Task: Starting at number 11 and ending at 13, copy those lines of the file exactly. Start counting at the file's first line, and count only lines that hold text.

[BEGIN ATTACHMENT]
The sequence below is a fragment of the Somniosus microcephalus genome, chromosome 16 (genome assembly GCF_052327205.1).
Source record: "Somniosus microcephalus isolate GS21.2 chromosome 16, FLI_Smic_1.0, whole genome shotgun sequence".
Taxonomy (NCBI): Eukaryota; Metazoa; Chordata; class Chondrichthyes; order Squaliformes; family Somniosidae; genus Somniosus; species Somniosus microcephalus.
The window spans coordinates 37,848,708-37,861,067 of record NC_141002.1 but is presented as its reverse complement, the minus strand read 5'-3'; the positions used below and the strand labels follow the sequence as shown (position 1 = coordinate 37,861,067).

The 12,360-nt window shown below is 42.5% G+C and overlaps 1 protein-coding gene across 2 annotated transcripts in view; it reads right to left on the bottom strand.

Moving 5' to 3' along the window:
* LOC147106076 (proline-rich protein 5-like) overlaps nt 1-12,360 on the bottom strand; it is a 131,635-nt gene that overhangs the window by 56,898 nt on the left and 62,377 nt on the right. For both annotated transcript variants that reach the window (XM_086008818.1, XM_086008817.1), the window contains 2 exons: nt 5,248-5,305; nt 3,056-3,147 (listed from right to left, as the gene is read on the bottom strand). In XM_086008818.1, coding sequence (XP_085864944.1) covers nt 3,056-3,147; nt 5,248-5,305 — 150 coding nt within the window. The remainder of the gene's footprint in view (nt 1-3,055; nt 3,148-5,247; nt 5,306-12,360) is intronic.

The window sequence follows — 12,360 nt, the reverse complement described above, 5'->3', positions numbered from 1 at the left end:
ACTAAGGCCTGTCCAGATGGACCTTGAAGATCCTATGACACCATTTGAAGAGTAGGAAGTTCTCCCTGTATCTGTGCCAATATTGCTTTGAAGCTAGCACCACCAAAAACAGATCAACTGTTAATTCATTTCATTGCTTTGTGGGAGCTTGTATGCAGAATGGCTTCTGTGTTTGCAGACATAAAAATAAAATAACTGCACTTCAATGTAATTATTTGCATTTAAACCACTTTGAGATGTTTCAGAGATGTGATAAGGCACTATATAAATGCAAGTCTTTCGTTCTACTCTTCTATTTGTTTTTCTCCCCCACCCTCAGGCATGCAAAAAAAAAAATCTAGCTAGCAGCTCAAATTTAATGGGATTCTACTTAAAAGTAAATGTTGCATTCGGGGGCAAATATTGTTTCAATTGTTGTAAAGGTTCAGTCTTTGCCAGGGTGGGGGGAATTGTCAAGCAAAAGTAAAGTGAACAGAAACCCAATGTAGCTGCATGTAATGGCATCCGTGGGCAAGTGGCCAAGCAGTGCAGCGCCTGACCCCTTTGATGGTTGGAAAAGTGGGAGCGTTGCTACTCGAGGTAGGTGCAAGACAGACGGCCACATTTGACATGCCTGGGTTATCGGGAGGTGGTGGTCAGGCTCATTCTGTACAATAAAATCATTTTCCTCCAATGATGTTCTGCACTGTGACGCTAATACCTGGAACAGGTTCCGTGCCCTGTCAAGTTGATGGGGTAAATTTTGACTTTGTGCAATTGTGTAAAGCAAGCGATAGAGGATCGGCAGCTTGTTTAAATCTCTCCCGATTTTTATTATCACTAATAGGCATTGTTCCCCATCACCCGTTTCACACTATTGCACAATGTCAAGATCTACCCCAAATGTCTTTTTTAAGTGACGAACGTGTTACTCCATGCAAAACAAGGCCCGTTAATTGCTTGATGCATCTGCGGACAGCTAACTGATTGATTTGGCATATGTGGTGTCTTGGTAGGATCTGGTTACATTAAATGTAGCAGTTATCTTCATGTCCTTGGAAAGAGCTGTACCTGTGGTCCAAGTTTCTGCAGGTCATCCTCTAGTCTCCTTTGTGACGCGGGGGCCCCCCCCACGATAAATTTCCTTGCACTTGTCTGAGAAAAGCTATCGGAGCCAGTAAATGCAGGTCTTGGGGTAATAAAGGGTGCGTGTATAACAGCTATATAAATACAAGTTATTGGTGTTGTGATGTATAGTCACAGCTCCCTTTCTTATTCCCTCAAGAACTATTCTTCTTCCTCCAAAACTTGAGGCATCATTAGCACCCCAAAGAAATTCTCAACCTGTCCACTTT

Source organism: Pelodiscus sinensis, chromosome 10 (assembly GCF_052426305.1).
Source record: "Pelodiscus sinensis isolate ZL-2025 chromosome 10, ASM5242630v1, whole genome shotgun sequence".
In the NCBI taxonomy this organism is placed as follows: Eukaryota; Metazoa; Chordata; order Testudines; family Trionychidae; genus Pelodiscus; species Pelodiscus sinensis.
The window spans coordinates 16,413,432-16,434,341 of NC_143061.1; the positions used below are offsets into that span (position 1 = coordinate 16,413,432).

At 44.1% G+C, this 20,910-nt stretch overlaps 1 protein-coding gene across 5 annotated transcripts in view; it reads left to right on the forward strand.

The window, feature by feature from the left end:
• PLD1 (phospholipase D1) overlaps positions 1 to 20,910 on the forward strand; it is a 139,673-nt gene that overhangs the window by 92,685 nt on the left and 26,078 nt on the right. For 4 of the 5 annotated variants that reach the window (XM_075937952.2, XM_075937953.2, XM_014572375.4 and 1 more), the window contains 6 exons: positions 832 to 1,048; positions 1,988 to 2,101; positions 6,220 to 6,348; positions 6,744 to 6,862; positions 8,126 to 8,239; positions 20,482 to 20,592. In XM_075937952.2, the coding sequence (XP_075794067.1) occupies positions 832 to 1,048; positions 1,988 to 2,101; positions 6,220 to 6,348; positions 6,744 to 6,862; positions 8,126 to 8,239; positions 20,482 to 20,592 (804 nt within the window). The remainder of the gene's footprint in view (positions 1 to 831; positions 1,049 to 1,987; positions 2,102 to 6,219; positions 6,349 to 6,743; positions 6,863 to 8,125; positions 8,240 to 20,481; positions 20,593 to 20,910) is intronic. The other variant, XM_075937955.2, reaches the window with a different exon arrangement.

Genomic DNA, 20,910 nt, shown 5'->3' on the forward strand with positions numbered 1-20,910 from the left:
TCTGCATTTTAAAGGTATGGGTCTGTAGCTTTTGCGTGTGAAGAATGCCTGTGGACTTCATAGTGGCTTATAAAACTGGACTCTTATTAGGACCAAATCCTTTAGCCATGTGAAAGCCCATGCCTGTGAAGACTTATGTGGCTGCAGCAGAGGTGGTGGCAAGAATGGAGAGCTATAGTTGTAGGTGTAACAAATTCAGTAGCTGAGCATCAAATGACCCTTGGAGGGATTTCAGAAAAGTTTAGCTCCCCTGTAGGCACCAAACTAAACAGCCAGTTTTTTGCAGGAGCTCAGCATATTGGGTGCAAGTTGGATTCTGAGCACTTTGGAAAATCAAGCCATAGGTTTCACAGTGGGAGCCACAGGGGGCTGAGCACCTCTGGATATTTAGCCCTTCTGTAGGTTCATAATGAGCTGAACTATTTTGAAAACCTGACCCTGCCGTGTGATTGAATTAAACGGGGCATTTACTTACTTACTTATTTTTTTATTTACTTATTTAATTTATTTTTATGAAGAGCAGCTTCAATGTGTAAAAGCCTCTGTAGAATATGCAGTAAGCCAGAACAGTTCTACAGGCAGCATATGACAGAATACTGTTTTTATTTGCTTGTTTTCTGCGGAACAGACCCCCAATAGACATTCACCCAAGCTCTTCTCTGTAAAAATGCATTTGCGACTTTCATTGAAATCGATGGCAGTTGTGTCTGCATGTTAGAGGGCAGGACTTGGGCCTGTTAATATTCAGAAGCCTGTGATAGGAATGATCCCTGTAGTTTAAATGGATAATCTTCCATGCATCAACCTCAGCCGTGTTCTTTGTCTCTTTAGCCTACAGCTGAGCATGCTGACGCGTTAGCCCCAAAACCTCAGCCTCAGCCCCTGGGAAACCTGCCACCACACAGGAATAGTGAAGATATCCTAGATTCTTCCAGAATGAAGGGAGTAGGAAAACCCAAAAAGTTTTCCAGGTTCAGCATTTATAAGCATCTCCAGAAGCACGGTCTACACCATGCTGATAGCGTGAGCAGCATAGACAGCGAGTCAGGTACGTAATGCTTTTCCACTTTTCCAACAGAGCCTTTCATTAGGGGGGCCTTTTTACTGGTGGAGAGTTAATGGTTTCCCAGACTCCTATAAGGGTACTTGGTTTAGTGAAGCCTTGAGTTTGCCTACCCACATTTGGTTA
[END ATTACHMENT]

Source record: "Pelodiscus sinensis isolate ZL-2025 chromosome 10, ASM5242630v1, whole genome shotgun sequence".
In the NCBI taxonomy this organism is placed as follows: Eukaryota; Metazoa; Chordata; order Testudines; family Trionychidae; genus Pelodiscus; species Pelodiscus sinensis.
The window spans coordinates 16,413,432-16,434,341 of NC_143061.1; the positions used below are offsets into that span (position 1 = coordinate 16,413,432).